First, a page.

P. Chattopadhyay’s scholarship extended to include the unconscious aspect of human mind and behaviour as well. Not only did he teach in his class at the Calcutta University some basic theories of psychoanalysis, he also published a paper on the case study of amnesia.

The third reason for choosing this topic is to highlight yet another important area of K. P. Chattopadhyay’s life and interest. KPC, as my father was known to many, went to England shortly after World War One ended to pursue a doctoral degree in physics under J.J. Thompson. However, he gave up the idea halfway through as Sir J.J. would not allow him to enter the area of nuclear physics. He then wrote an essay in Social Anthropology, on the basis of which he received the Anthony-Wilkins Scholarship and joined Cambridge to work under W. H. R. Rivers. He could not complete the residence rule to get his degree as he was deported from U.K. for his political activities in that country in organising Indian seamen to stand up against discriminatory treatment.

My father was not only a freedom fighter, but a man of great personal integrity. He had felt at the time of independence that the Indian National Congress and the Nehru Government had betrayed certain vital aspects of the pledge for complete independence that they had earlier taken. That, according to him, would result in a colonial hangover in free India, which will be very difficult to acknowledge and deal with later on. So he resigned from the office of President, Nadia District Congress Committee as well as the membership of the Indian National Congress. He also refused to accept any of the privileges offered by the government to former freedom fighters who had been in British jails. Instead, he joined the West Bengal State Legislature’s Legislative Council for several terms as an independent member, supported by the Left. In view of that aspect of his life, I felt it appropriate to choose the topic that is the subject matter of this paper.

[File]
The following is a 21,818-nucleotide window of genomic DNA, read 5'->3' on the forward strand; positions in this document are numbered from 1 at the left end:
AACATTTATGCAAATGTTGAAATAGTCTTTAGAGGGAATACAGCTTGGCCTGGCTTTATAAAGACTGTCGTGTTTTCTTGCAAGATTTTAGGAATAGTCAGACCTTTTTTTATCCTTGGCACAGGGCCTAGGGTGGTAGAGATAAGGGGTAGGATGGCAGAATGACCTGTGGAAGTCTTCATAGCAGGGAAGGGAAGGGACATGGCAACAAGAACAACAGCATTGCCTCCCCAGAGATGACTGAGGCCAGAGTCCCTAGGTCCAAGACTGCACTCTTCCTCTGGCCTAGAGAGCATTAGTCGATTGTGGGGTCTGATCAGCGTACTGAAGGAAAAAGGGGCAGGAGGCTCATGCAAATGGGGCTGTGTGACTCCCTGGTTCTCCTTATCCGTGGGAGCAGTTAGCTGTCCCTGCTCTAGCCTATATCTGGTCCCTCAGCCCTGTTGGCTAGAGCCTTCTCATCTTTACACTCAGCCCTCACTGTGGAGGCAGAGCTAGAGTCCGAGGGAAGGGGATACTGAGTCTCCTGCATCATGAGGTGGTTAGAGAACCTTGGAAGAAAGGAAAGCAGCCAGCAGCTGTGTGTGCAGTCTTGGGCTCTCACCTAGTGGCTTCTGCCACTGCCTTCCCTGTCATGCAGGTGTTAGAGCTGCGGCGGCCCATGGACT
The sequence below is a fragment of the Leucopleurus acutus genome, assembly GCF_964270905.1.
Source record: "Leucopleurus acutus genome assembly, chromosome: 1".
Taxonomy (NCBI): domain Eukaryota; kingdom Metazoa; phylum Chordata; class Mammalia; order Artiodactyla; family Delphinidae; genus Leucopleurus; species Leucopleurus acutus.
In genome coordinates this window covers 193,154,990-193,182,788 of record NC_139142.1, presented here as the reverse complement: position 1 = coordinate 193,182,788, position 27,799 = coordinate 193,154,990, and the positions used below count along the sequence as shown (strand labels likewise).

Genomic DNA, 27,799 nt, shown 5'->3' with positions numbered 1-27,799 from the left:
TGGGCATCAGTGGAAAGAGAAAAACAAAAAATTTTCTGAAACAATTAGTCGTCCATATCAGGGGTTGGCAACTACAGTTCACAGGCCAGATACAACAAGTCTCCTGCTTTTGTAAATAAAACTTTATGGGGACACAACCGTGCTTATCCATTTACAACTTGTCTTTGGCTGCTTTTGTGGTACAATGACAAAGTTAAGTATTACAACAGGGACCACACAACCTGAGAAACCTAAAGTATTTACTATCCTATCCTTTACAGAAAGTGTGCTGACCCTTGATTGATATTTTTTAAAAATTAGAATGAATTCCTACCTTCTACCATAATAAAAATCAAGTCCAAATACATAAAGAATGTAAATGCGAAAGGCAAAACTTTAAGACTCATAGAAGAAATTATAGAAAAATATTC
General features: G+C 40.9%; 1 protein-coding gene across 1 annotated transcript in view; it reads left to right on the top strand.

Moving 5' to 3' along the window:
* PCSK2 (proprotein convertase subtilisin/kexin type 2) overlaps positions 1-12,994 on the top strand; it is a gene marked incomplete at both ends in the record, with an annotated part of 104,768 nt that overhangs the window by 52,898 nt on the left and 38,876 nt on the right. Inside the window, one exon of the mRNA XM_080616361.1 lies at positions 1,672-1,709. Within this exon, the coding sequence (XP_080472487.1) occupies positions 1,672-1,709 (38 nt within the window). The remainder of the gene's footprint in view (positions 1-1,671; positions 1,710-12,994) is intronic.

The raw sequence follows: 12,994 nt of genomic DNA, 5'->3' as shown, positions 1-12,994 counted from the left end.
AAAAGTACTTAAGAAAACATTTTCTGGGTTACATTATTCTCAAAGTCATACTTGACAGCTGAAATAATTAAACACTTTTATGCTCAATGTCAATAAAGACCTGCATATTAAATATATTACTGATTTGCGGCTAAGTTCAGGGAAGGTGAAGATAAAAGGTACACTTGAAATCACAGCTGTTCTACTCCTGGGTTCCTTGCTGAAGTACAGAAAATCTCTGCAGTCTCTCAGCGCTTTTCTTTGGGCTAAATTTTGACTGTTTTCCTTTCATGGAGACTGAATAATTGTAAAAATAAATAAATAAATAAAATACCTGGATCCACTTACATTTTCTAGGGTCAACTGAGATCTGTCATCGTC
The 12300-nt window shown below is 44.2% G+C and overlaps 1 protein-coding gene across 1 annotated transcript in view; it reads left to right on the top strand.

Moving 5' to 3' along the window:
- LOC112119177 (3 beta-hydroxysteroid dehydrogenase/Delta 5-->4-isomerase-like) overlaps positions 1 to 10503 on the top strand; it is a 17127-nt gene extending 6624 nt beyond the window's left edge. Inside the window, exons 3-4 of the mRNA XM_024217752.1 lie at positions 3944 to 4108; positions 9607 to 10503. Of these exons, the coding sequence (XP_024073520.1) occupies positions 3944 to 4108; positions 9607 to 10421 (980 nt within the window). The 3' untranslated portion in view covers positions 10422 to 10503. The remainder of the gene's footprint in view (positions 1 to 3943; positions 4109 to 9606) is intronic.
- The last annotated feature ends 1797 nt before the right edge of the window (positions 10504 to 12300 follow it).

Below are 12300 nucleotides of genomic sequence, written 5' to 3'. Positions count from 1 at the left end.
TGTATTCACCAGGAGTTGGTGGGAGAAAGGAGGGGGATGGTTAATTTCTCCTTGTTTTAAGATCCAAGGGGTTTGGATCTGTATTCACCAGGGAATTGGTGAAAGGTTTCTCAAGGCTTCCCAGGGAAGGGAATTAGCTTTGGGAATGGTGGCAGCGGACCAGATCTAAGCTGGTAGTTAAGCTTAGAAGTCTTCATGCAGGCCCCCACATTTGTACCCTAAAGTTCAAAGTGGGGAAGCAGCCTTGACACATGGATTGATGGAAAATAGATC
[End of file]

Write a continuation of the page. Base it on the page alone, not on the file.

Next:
While I agree with Ashok Mitra’s (2005) hypothesis regarding colonial hangover in present day India, my intention in this article is to show that this hangover of colonialism runs far deeper in the Indian psyche. It is difficult to realise the presence of this continued hangover of colonialism most likely because it has been lodged in the collective unconscious. The process was started by the British imperialists, I guess, soon after Lord Macaulay was supposed to have delivered the following address at the British Parliament on February 2, 1835:

I have travelled across the length and breadth of India and I have not seen one person who is beggar, who is a thief. Such wealth is seen in this country, such high moral values, people of such calibre, that I do not think we would ever conquer this country, unless we break the very backbone of this nation, which is her spiritual and cultural heritage, and, therefore I propose that we replace the old and ancient education system, her culture, for if the Indians think that all that is foreign and English is good and greater than their own, they will lose their self- esteem, their native culture and they will become what we want them, a truly dominated nation.